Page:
The question is, did Vikings have tattoos? – The answer to this question is much more complicated than it seems. Different people are aware of the Vikings through different mediums. For an individual who knows about Vikings through the theatrical interpretations, this might be true. For any of us who have been obsessed with the show Vikings, we know that the various characters are heavily tattooed, and they try to portray these people as nearly as possible. But as far as we know, their knowledge is also limited to the sources available. However, the people who know the Vikings through the archaeological evidence might differ from this opinion. Each artifact attached to the Viking age has a different story to tell, and to a certain extent, the answer lies in our interpretation of the pieces of evidence that lay in front of us. The Viking tattoos are quite famous among the crowd
#1. Since the human body is mortal and “for dust thou art, and unto dust shalt thou return,” we lack solid proof of the reality. However, historians have backed upon the journals of the rulers, travelers, and merchants of those times, to infer the truth.
#2. Iban Fadlan is one among those Arab travelers, an emissary of the Abbasid Caliph, sent to the king of Bulgarian Volga, with the mission of assisting him with his conversion of Islam. On his way, he made accounts of the Rus Vikings he encountered. He called them “Russiyyah,” now commonly known as Vikings.
#3. He said, “Never have I seen people with a more perfect body than them. They are tall like palm trees, with blond hair and ruddy skin. From fingertips to their neck, each of them has a collection of trees, figures to their neck; each of them has a collection of trees, figures and their like.”
#4. Historians generally accept these statements indicative of the positive side of the argument. But it is unclear if these “figures” could be termed as tattoos as he describes them as dark green and dark blue. The color of these figures tells us that they were drawn using wood ash to dye their skin. The diplomat not necessarily mentions them as tattoos.
#5. These Norse tattoos were most of the time used by Arabs to associate the Vikings with the savagery. As a result of an eye-witness, these accounts are less likely to happen and most probably could be considered a rhetorical device used by them.
#6. However, we are aware that the Vikings were accustomed to the idea of adorning their skin with marks. As another Jewish explorer, Al-Tartushi wrote that both men and women wore dark eye shadow makeup. Also, there are indications for them to paint their faces and getting them marked with ashes. According to him, this accentuated the beauty of both men and women.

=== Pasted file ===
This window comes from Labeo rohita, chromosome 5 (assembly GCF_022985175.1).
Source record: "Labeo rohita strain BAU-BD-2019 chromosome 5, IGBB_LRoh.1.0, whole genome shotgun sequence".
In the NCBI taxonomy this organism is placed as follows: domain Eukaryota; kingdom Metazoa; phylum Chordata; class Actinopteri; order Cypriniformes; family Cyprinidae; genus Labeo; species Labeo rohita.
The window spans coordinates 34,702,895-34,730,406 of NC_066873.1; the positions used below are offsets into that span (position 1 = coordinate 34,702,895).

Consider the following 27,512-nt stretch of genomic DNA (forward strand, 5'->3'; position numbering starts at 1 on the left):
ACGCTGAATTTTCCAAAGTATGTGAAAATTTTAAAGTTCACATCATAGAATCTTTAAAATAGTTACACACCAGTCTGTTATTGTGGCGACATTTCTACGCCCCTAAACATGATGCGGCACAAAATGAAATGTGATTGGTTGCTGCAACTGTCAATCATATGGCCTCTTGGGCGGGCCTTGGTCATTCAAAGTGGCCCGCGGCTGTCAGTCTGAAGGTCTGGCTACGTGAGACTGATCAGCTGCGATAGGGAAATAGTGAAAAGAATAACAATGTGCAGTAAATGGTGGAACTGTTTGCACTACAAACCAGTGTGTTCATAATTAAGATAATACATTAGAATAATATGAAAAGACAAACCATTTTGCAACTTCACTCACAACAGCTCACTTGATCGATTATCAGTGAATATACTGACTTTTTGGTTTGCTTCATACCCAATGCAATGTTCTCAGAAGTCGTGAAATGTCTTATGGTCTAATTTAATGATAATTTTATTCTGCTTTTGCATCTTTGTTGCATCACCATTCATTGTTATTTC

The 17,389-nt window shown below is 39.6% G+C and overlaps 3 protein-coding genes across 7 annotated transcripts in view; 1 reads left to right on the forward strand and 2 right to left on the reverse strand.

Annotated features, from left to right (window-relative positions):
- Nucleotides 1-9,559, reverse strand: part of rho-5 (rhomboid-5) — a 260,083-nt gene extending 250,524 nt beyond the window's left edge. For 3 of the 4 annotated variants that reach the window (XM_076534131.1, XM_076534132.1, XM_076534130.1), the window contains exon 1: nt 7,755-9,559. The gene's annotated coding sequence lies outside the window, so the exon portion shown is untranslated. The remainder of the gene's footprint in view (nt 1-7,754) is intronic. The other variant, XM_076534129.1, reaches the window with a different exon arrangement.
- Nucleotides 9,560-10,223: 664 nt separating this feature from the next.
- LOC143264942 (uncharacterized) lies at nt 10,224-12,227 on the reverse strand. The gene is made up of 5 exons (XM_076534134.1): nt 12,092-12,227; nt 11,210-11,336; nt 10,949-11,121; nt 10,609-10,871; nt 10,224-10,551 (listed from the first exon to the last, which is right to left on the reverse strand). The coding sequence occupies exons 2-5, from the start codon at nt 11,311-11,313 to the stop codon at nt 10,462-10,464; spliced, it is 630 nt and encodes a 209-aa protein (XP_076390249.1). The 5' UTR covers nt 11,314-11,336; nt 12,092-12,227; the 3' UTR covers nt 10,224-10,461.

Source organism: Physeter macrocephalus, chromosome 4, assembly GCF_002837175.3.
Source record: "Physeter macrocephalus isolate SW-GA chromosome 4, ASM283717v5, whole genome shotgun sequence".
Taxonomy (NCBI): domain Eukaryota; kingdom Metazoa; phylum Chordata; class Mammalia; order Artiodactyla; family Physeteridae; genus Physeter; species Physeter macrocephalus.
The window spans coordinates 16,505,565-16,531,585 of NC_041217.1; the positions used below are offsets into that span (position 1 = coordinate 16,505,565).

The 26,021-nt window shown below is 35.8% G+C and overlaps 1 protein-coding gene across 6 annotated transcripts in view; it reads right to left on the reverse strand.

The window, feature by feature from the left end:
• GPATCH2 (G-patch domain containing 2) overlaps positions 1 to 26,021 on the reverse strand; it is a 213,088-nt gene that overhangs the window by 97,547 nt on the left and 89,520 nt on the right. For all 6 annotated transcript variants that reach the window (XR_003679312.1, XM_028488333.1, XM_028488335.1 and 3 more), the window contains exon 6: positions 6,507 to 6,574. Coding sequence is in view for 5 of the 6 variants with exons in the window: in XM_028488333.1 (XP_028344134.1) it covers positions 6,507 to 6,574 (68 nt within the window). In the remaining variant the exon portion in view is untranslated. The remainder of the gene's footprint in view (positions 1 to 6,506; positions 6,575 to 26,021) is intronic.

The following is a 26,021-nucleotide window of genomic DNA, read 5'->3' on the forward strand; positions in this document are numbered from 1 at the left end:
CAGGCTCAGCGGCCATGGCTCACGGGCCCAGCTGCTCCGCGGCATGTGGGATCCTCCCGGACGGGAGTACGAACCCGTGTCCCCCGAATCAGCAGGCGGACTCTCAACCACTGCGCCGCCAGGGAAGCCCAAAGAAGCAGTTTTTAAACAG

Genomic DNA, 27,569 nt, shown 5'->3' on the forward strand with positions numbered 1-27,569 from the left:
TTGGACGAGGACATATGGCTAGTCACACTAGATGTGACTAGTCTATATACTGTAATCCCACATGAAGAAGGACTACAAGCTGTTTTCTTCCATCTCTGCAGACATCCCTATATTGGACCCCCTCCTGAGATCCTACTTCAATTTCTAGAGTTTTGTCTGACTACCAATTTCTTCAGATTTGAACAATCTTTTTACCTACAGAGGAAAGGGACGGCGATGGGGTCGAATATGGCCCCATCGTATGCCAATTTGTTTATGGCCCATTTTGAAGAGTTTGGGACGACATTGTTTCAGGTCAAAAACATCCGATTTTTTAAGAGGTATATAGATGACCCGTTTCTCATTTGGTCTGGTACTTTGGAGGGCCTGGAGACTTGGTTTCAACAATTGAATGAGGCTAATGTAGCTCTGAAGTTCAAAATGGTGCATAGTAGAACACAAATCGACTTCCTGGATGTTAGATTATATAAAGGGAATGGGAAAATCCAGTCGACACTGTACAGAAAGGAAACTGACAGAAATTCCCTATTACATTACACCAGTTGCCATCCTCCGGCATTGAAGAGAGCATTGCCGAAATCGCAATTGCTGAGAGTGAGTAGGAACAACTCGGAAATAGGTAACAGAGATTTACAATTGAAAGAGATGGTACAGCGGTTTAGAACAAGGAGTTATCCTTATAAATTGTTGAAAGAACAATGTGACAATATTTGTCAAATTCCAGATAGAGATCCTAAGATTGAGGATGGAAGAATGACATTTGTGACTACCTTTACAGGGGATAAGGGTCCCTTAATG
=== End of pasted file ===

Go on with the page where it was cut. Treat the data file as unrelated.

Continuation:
#7. Around Northern Europe, historical shreds of evidence have proof that tattooing was a prominent culture, and Vikings have a history of visiting these lands because of their explorations and trades.
#8. Scandinavians were unaware of the tattoo art, as, from the Bronze Age, tattoo needles were found. And there are also proofs of their encounter with other cultures under the influence of this art, such as the Celts and Picts. It is quite possible that this might have been a subculture of the Viking age.
#9. Although this is unclear if Vikings applied tattoos but their symbols in modern times have majorly been patterns that people get inked on themselves. The meaning and symbolism of these patterns are what have driven people to get them as tattoos.
#10. Some of the famous Viking patterns as tattoos are The Yggdrasil Tattoo; this consists of a huge Ash tree, central to Norse Mythology, that great mythical creatures reside within the tree and it connects the nine worlds.
#11. The other is Vegvisir Tattoo; the name itself means “That which shows the way.” It tends to guide the bearer on the right path. In a so-called Huld manuscript, it is mentioned about the symbol that “If this sign is carried, one will never lose one’s way in storms or bad weather, even when the way is not known.”
#12. Next is quite famous because of its theatrical prosperity -The Hammer of the Thor, which signifies power and fear. Thor was the son of the mythical God Odin. And his hammer was believed to be so powerful that it could level mountains.
#13. The others were the Valknut Tattoo – to do with life and death, with Odin’s sprinkling for good measure, the Triskelion Tattoo- the symbol of wisdom, the Sun Wheel tattoo – associated with luck and prosperity, etc.
#14. As we know of our knowledge of the Vikings that they were a curious society who intended to explore and travel around the world following every religion they encountered on their path, which moved them. They adopted what they found intriguing, and so could be the case with the tattoo culture.
#15. As far as the modern definition of the tattoo goes, it is described as body modification, an indelible mark made by inserting ink or other pigments under the skin’s layer. The particular patterns of the Viking not exactly fit under this definition of a tattoo. However, we must keep in mind that the knowledge that we have of tattoos were not always as evolved as it is now. It also underwent various phases of evolution.
#16. It can be a possibility that the patterns Vikings had, were a different form of tattoos or their version of the tattoo culture with its characteristics, most correctly termed as just the ‘Norse tattoos.’
The riddle, though, remains unsolved. However, the best way that I could find to conclude this argument was by considering the Norse tattoo as a separate entity altogether, then what the mainstream tattoo culture constitutes of. We cannot deny the fact that tattoos did exist among the Norsemen; however, not in the form that we are expecting it to be.